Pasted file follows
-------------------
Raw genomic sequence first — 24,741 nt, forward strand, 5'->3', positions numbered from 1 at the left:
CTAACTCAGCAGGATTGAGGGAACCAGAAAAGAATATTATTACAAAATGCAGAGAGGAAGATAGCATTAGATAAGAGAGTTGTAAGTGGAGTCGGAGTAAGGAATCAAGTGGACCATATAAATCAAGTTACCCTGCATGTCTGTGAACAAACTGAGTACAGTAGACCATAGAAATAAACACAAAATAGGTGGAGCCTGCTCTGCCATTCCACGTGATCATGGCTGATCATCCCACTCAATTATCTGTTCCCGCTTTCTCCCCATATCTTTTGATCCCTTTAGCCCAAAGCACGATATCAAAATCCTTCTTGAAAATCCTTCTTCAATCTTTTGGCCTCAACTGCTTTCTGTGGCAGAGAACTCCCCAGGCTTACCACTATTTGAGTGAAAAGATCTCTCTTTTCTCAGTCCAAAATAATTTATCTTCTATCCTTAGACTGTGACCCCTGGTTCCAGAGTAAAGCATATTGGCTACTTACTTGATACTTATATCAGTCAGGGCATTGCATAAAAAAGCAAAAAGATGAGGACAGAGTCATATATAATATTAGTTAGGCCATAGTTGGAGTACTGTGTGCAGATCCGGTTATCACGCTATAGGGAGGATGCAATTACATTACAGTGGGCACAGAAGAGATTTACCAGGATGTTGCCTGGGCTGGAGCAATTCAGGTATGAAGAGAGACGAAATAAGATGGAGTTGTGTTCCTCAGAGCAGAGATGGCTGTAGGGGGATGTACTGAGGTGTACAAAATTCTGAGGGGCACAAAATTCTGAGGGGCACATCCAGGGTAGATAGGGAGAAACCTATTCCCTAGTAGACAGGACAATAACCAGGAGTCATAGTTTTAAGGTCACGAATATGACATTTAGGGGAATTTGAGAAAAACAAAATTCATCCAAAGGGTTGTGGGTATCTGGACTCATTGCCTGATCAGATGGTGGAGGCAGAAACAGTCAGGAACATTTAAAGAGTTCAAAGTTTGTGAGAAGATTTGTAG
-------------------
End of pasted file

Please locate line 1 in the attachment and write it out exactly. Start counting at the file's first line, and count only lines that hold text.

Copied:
Raw genomic sequence first — 24,741 nt, forward strand, 5'->3', positions numbered from 1 at the left: